Being part of the fight against coronavirus
Nicola Whitehill is, in her own way, part of the fight against coronavirus.
CRN North Thames Research Champion Nicola sits on a National Institute for Health Research committee which reviews new coronavirus trials.
Backed by a team of experts, Nicola helps to review the trials as part of the committee.
“I am honoured to be a patient public voice on the NIHR Covid-19 Urgent Public Health committee. I have taken part in several virtual meetings where a range of clinical trial proposals have been scrutinised by a robust multi-disciplinary expert team,” explained Nicola.
“I am grateful that my personal experience of taking part in several clinical trials, along with living with a systemic ‘little known about’ disease, as well as, being a biology graduate and non-practising barrister, enable me to assist in the best way my skill set allows.”
Nicola, who lives with the debilitating rare autoimmune condition, scleroderma, has had to adjust to the pandemic. Some of her medical appointments have transferred to telephone appointments, and some have been postponed. She has been shielding during the pandemic because of an impaired immune system.
She has also had huge difficulty with ordering groceries online, due to a lack of slots being available.
“On a psychological level, the pandemic has further amplified how vulnerable my disease and health condition make me,” Nicola said.
“I have no family for support. I can go for many days whereby I will not physically speak with anyone. The internet has been a huge lifeline for me. I am grateful to live in Southport, on the north west coast, near the protected sand dunes, with my dogs.”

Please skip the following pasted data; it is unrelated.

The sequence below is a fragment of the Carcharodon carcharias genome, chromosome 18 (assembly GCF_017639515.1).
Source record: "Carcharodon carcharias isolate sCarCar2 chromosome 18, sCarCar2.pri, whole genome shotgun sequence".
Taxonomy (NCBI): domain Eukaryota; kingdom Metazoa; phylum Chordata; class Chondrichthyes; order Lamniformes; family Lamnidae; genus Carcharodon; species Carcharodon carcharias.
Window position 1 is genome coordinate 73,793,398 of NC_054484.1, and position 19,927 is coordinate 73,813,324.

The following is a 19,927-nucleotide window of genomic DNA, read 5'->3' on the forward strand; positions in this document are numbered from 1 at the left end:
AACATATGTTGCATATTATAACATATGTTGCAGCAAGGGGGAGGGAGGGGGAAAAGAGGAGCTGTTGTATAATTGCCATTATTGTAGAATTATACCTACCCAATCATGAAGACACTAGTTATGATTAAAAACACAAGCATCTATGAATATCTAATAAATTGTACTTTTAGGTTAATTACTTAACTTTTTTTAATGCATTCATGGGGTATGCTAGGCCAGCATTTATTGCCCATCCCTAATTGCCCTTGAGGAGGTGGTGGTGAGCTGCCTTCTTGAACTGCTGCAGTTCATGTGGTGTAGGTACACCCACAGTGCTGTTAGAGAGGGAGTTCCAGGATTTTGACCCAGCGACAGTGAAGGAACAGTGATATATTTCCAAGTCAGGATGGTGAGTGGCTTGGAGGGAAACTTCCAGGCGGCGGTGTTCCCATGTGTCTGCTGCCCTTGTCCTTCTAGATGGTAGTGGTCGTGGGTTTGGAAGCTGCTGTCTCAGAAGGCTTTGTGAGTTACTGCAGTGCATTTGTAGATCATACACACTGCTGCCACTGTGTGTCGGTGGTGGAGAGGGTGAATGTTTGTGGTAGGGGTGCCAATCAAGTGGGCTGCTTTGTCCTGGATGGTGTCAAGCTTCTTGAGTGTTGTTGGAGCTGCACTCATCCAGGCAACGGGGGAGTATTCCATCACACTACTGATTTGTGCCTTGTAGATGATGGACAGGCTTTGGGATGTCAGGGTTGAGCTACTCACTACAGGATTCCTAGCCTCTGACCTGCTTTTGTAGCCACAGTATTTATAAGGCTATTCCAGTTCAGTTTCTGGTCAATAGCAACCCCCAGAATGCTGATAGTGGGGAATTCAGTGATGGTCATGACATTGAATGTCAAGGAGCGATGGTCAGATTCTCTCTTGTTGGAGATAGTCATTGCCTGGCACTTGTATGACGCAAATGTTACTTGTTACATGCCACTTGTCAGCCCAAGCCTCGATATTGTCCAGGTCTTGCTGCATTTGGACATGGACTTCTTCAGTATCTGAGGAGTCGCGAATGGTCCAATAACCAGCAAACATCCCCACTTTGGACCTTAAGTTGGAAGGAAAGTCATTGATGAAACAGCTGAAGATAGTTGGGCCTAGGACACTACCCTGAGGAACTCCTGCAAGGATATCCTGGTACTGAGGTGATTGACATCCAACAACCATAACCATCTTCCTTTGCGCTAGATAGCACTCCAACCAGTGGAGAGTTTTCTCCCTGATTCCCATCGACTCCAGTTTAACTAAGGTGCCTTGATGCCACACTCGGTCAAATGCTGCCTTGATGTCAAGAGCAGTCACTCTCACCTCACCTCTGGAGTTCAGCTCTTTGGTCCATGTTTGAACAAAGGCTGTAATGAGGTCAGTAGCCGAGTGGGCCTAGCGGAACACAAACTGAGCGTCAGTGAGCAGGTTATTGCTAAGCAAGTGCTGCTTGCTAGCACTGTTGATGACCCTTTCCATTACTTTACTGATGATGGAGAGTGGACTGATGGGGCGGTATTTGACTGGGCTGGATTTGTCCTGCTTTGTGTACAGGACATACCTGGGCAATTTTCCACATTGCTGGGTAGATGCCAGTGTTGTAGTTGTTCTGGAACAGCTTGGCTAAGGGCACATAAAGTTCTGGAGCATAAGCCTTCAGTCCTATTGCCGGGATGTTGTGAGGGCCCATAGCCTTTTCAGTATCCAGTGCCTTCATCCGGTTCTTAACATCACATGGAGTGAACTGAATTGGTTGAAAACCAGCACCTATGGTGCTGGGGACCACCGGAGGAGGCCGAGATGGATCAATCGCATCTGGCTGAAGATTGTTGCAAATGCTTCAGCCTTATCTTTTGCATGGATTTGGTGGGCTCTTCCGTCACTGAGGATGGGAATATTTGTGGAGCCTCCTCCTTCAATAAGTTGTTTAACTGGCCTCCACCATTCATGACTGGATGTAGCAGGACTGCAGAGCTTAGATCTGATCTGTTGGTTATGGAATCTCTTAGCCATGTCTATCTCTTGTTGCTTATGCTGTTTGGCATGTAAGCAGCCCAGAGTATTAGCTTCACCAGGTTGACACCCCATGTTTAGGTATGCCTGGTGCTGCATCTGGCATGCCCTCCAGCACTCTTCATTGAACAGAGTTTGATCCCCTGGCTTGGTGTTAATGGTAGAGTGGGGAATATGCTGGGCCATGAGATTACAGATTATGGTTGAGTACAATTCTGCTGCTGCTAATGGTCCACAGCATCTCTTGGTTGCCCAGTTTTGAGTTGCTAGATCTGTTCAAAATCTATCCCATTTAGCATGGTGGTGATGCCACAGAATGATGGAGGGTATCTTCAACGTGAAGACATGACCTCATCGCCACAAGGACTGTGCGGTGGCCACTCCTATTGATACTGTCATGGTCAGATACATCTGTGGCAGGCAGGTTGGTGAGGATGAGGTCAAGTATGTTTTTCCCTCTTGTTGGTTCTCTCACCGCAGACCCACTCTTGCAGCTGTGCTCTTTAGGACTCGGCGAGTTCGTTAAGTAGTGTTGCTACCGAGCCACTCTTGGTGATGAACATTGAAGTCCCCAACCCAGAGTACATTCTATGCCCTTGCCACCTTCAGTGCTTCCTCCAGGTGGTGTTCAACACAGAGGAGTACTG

When Nicola was diagnosed with scleroderma in 1997, her prognosis was bleak. She was told she would have about 15 months to live.
The condition, also known as systemic sclerosis, is caused by the immune system attacking the connective tissue under the skin and around internal organs and blood vessels. This causes scarring and thickening of the tissue in these areas.
In some cases of systemic sclerosis, organs such as the heart, lungs or kidneys are affected. This can cause a range of potentially serious problems, such as shortness of breath, high blood pressure and pulmonary hypertension (high blood pressure in the lungs). There is no cure.
After transferring her care to London’s Royal Free Hospital and Professor Chris Denton and his team in 1998, access to new treatments through research helped to save her life and helped her achieve her personal life dream of becoming a barrister.
Her long experience of research not only motivated her to become a Research Champion, but also makes her keenly aware of how vital a tool research is in the fight against COVID-19.
“It’s great to see the world focussing on global medical research, and the global ‘coming together’ for this, including pharmaceutical companies working alongside scientists,” Nicola said.
“Several of the drugs being trialled are routinely used for scleroderma and other autoimmune conditions.
“The average person in the street now knows what an antibody is and the UK is ramping up its diagnostic capability. These are all encouraging advancements and show how important research is in this fight.”
You can read Nicola’s blog here.
To find out more about research taking place in your area, visit the Be Part of Research website.